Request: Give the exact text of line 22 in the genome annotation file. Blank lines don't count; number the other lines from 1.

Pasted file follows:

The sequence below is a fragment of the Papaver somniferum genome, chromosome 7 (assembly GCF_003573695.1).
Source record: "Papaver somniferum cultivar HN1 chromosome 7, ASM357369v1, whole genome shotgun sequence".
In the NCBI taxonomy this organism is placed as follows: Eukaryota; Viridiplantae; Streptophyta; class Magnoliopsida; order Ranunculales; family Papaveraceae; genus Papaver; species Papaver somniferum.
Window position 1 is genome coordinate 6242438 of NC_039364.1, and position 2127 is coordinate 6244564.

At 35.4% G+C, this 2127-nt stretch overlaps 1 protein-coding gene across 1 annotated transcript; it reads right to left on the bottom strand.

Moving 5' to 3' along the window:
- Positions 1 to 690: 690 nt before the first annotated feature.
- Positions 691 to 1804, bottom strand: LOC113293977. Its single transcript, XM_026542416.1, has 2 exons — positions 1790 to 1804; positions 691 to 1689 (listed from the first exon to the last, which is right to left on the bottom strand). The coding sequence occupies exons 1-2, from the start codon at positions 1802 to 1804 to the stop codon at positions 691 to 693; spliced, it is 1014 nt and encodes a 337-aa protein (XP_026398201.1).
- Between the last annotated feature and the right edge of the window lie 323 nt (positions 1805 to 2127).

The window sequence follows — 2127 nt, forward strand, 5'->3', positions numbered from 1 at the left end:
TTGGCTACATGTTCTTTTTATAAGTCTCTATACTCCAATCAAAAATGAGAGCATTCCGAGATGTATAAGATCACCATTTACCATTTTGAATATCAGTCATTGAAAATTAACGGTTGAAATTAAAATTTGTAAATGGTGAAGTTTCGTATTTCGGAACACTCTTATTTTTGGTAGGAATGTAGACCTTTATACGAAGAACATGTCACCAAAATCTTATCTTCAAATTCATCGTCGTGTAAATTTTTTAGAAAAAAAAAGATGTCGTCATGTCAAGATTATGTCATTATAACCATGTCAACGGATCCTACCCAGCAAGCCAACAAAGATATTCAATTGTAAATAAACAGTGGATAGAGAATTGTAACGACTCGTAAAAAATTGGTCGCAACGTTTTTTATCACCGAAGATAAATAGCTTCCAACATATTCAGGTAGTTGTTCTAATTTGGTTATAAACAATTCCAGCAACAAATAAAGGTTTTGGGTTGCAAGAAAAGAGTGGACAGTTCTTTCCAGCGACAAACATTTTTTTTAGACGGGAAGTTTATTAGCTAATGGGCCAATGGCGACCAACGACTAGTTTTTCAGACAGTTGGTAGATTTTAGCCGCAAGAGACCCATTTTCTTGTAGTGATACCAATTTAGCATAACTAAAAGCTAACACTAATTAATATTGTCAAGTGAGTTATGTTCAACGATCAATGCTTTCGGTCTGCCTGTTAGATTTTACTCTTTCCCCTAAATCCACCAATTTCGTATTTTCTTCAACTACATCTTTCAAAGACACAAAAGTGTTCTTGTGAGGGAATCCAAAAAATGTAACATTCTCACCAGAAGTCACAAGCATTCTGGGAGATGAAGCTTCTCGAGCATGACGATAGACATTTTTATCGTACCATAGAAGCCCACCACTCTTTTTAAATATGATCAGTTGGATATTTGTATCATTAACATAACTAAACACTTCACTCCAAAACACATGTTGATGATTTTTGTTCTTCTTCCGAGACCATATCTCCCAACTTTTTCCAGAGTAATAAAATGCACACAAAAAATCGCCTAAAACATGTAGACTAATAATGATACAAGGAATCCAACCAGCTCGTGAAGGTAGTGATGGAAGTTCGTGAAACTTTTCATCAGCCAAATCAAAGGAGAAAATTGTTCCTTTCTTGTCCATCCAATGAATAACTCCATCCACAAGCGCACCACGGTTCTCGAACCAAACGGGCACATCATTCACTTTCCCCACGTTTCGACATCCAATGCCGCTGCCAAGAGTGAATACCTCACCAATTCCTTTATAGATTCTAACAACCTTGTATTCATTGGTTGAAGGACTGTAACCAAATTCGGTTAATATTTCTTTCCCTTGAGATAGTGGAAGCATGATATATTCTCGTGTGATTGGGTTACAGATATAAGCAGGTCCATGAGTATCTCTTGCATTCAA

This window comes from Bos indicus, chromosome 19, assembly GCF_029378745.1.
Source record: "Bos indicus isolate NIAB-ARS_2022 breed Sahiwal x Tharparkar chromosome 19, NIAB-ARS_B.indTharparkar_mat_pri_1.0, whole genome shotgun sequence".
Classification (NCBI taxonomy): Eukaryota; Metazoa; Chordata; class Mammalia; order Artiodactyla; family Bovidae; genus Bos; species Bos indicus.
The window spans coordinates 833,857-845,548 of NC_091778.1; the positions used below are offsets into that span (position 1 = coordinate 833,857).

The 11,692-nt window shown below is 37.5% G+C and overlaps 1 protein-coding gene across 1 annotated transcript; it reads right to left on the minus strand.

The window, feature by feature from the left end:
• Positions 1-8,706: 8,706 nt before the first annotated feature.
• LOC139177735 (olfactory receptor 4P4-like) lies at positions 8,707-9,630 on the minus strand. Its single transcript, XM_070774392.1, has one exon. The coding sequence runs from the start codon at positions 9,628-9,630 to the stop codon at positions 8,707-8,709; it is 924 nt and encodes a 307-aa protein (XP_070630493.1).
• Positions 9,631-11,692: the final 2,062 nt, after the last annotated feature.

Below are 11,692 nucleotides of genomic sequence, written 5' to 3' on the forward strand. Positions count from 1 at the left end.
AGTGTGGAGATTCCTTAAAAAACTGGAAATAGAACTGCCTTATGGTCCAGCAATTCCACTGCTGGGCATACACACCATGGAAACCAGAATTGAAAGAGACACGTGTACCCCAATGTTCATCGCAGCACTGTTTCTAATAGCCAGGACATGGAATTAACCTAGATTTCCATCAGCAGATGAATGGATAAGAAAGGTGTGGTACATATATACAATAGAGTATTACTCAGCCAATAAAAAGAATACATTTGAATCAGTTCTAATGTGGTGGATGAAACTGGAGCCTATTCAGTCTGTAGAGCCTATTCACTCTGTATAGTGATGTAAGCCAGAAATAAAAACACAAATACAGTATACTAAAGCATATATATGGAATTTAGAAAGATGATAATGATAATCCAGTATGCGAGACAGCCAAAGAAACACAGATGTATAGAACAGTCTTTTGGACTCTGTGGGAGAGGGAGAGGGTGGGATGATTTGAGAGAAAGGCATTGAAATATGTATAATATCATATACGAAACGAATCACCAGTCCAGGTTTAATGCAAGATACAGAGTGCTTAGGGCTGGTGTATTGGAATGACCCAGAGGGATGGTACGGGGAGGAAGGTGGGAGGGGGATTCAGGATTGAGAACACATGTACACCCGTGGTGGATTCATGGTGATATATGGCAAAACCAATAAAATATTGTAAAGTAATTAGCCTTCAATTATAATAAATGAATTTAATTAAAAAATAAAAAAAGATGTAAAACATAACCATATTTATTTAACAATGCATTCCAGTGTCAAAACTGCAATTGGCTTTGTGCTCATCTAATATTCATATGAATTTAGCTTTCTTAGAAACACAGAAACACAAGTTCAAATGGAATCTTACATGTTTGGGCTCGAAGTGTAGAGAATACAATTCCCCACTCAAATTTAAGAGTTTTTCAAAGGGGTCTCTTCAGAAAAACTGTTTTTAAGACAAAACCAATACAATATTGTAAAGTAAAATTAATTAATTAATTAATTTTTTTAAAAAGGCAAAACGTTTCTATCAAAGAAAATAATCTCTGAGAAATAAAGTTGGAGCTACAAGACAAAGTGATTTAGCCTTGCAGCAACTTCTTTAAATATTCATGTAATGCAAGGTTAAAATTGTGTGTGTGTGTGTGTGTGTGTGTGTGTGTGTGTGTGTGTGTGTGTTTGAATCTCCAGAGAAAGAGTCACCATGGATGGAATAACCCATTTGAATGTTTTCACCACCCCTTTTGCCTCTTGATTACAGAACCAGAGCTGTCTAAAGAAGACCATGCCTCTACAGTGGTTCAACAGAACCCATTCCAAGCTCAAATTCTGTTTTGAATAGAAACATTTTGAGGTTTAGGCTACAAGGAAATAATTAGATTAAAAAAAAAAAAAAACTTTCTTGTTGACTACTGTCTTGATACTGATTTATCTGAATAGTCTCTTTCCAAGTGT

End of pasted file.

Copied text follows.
AGTGTGGAGATTCCTTAAAAAACTGGAAATAGAACTGCCTTATGGTCCAGCAATTCCACTGCTGGGCATACACACCATGGAAACCAGAATTGAAAGAGACACGTGTACCCCAATGTTCATCGCAGCACTGTTTCTAATAGCCAGGACATGGAATTAACCTAGATTTCCATCAGCAGATGAATGGATAAGAAAGGTGTGGTACATATATACAATAGAGTATTACTCAGCCAATAAAAAGAATACATTTGAATCAGTTCTAATGTGGTGGATGAAACTGGAGCCTATTCAGTCTGTAGAGCCTATTCACTCTGTATAGTGATGTAAGCCAGAAATAAAAACACAAATACAGTATACTAAAGCATATATATGGAATTTAGAAAGATGATAATGATAATCCAGTATGCGAGACAGCCAAAGAAACACAGATGTATAGAACAGTCTTTTGGACTCTGTGGGAGAGGGAGAGGGTGGGATGATTTGAGAGAAAGGCATTGAAATATGTATAATATCATATACGAAACGAATCACCAGTCCAGGTTTAATGCAAGATACAGAGTGCTTAGGGCTGGTGTATTGGAATGACCCAGAGGGATGGTACGGGGAGGAAGGTGGGAGGGGGATTCAGGATTGAGAACACATGTACACCCGTGGTGGATTCATGGTGATATATGGCAAAACCAATAAAATATTGTAAAGTAATTAGCCTTCAATTATAATAAATGAATTTAATTAAAAAATAAAAAAAGATGTAAAACATAACCATATTTATTTAACAATGCATTCCAGTGTCAAAACTGCAATTGGCTTTGTGCTCATCTAATATTCATATGAATTTAGCTTTCTTAGAAACACAGAAACACAAGTTCAAATGGAATCTTACATGTTTGGGCTCGAAGTGTAGAGAATACAATTCCCCACTCAAATTTAAGAGTTTTTCAAAGGGGTCTCTTCAGAAAAACTGTTTTTAAGACAAAACCAATACAATATTGTAAAGTAAAATTAATTAATTAATTAATTTTTTTAAAAAGGCAAAACGTTTCTATCAAAGAAAATAATCTCTGAGAAATAAAGTTGGAGCTACAAGACAAAGTGATTTAGCCTTGCAGCAACTTCTTTAAATATTCATGTAATGCAAGGTTAAAATTGTGTGTGTGTGTGTGTGTGTGTGTGTGTGTGTGTGTGTGTGTGTGTTTGAATCTCCAGAGAAAGAGTCACCATGGATGGAATAACCCATTTGAATGTTTTCACCACCCCTTTTGCCTCTTGATTACAGAACCAGAGCTGTCTAAAGAAGACCATGCCTCTACAGTGGTTCAACAGAACCCATTCCAAGCTCAAATTCTGTTTTGAATAGAAACATTTTGAGGTTTAGGCTACAAGGAAATAATTAGATTAAAAAAAAAAAAAAACTTTCTTGTTGACTACTGTCTTGATACTGATTTATCTGAATAGTCTCTTTCCAAGTGT